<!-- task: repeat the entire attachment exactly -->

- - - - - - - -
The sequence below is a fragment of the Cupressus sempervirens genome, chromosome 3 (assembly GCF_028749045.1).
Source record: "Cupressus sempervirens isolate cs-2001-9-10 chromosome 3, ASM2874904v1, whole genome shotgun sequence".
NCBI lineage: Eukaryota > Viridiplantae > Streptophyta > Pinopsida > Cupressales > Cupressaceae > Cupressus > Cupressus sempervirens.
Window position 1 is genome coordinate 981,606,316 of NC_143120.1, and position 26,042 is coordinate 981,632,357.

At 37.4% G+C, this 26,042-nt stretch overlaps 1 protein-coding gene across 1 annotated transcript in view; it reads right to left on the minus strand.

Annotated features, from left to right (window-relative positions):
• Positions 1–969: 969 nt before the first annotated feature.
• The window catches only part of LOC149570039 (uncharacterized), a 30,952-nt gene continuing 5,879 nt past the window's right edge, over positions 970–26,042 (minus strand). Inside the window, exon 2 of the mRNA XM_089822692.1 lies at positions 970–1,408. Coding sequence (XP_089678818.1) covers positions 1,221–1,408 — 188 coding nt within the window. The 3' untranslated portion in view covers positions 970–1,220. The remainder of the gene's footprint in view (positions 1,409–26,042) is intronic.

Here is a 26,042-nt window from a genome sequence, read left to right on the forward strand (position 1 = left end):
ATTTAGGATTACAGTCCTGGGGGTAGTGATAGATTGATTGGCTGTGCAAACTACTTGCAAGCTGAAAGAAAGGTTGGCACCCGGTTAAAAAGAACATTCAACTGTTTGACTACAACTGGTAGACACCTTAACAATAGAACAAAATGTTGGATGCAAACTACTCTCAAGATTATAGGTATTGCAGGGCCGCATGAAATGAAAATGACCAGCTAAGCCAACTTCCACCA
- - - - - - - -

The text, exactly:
The sequence below is a fragment of the Cupressus sempervirens genome, chromosome 3 (assembly GCF_028749045.1).
Source record: "Cupressus sempervirens isolate cs-2001-9-10 chromosome 3, ASM2874904v1, whole genome shotgun sequence".
NCBI lineage: Eukaryota > Viridiplantae > Streptophyta > Pinopsida > Cupressales > Cupressaceae > Cupressus > Cupressus sempervirens.
Window position 1 is genome coordinate 981,606,316 of NC_143120.1, and position 26,042 is coordinate 981,632,357.

At 37.4% G+C, this 26,042-nt stretch overlaps 1 protein-coding gene across 1 annotated transcript in view; it reads right to left on the minus strand.

Annotated features, from left to right (window-relative positions):
• Positions 1–969: 969 nt before the first annotated feature.
• The window catches only part of LOC149570039 (uncharacterized), a 30,952-nt gene continuing 5,879 nt past the window's right edge, over positions 970–26,042 (minus strand). Inside the window, exon 2 of the mRNA XM_089822692.1 lies at positions 970–1,408. Coding sequence (XP_089678818.1) covers positions 1,221–1,408 — 188 coding nt within the window. The 3' untranslated portion in view covers positions 970–1,220. The remainder of the gene's footprint in view (positions 1,409–26,042) is intronic.

Here is a 26,042-nt window from a genome sequence, read left to right on the forward strand (position 1 = left end):
ATTTAGGATTACAGTCCTGGGGGTAGTGATAGATTGATTGGCTGTGCAAACTACTTGCAAGCTGAAAGAAAGGTTGGCACCCGGTTAAAAAGAACATTCAACTGTTTGACTACAACTGGTAGACACCTTAACAATAGAACAAAATGTTGGATGCAAACTACTCTCAAGATTATAGGTATTGCAGGGCCGCATGAAATGAAAATGACCAGCTAAGCCAACTTCCACCA